April 4, 2017
As Benjamin Franklin once said, “An investment in knowledge pays the best interest.” Training isn’t something that’s ‘nice’ to have in your organization. It’s a vital part of a company’s long-term investment and growth strategy.
A survey by Progressive Business Publications shows that only 52% of companies trained their managers once a year or less. This lack of training is reflected in the Conference Board Report which found that less than 1/3 of all supervisors or managers were perceived to be strong leaders – which means that over 2/3 of them are perceived as being weak leaders. The same report found that 2/3 of employees are not motivated to drive their employer’s business goals, leaving a quarter who are simply showing up to collect a check. Obviously, a lack of managerial leadership has a direct correlation to high turnover, low productivity, and poor customer service.
Good management doesn’t just happen. Managers don’t inherently know how to handle delicate personnel issues or even how to effectively motivate employees. Additionally, capable and effective managers must be trained so they can be effective role models, mentors, and coaches.
The reason your managers and supervisors play such a crucial role in the well-being of your organization is that they are the ones who interact daily with your front-line employees. If you want to increase customer retention, then employees must be motivated to take ownership. They won’t do that, however, if they don’t have good management. Managers have the most influence over employee morale, engagement, and performance.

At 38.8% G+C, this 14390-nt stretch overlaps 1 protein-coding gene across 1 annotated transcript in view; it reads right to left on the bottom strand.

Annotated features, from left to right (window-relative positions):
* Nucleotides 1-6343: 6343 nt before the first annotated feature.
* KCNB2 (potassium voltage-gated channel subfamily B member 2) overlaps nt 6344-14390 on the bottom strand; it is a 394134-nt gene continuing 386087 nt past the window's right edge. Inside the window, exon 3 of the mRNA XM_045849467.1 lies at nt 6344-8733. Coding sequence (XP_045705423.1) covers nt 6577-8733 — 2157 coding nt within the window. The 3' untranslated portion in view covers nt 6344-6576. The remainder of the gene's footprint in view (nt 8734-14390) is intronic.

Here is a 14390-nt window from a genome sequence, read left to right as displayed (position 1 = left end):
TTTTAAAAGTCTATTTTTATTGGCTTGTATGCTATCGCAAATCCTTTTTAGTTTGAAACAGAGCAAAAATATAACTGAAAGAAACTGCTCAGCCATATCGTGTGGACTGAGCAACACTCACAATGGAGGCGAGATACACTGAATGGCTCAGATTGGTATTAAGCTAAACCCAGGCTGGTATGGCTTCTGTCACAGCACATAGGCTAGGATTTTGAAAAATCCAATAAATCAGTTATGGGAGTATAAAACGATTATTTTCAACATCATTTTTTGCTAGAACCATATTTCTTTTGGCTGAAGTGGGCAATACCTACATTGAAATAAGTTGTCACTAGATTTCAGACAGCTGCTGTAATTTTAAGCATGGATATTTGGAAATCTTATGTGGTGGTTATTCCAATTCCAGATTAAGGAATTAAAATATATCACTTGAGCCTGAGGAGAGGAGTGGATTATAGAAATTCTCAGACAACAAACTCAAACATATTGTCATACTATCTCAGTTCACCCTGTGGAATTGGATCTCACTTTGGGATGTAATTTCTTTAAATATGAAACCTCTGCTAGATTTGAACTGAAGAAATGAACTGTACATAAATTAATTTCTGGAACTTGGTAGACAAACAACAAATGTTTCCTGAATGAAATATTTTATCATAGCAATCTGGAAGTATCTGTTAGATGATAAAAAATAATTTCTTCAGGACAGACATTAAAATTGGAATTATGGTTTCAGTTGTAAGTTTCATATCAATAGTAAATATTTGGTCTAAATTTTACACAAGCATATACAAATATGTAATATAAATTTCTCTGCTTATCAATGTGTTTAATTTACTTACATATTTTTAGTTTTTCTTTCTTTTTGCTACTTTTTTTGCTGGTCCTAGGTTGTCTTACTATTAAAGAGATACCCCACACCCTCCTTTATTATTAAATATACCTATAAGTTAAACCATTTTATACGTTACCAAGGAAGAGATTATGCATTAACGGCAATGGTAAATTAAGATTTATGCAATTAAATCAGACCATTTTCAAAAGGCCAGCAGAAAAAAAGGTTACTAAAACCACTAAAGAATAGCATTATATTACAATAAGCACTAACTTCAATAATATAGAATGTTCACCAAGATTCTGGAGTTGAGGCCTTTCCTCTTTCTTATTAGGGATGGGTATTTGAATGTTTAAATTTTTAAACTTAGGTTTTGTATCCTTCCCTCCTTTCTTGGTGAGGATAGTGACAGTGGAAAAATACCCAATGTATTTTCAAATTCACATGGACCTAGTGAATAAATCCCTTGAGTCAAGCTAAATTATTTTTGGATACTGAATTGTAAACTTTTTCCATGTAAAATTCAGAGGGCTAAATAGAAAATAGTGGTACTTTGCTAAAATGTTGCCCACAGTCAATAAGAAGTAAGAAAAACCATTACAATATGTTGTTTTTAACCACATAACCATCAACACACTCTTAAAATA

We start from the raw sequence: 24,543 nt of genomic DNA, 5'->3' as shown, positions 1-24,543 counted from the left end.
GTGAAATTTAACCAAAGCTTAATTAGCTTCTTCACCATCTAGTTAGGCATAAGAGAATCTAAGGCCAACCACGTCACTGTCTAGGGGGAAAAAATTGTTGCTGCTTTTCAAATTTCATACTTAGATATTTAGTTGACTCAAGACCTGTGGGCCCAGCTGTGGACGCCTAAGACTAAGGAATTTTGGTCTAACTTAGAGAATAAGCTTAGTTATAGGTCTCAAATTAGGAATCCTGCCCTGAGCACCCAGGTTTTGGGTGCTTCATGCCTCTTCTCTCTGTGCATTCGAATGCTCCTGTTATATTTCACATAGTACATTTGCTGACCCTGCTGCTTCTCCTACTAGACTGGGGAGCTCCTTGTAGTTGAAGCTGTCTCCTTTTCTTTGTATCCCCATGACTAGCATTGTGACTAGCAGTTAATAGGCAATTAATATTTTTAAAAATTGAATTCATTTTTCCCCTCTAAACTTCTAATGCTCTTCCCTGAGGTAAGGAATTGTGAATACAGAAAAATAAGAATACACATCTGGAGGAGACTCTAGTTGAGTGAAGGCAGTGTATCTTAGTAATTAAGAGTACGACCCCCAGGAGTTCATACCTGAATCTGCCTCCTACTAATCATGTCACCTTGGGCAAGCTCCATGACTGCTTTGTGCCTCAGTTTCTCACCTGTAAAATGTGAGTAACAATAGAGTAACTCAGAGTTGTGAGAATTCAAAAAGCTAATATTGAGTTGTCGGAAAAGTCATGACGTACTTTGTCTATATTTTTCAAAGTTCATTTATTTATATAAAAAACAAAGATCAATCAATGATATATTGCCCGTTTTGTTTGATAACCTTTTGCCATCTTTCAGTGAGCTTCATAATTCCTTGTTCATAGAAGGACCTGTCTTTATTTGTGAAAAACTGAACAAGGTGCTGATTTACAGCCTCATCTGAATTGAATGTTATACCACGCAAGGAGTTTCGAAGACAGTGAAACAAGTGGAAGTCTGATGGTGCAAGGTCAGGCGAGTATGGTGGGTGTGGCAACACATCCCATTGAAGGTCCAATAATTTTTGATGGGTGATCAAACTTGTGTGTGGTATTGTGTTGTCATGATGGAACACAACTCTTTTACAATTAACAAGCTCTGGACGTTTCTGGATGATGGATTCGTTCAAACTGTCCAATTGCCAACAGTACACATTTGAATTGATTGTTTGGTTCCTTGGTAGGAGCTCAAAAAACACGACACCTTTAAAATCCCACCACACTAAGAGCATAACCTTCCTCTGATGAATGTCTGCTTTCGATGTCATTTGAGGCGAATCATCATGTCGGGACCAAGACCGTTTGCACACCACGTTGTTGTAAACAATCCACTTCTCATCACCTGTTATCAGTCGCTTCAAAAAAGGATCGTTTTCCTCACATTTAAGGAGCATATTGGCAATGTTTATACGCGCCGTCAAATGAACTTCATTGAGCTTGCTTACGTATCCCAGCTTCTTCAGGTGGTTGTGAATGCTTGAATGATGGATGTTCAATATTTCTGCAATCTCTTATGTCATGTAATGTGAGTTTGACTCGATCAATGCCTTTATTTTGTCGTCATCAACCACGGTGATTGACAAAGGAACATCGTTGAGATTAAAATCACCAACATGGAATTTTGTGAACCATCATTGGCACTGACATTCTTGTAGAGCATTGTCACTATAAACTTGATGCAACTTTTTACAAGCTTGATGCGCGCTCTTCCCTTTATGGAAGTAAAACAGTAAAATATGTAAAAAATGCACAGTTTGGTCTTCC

It is a proven fact that companies that provide well-planned employee training programs will outperform their competitors. The best companies in the world spend the most on training to provide their employees with the skills they need to deliver top-notch service. Their leaders view training as an investment in success, rather than as an expense.
Training does much more than just teach new skills. It sends a message to employees that they are valued by the organization. Training builds positive teamwork and serves as a communication bridge between departments. Training also provides a forum for employees to express their views and feel a part of the “big picture.”
Let’s face it, training takes time, energy, resources, and money, which is why many organizations find it hard to budget for it. So, even though managers want training and many organizations need it, the cost often deters them from investing in their people and implementing a training program. As with all investments, training does not come without some expense. But it’s a trade-off where the benefits clearly outweigh the costs. Investing in training increases employee engagement, retention, and customer loyalty. All three are critical components of a business success formula.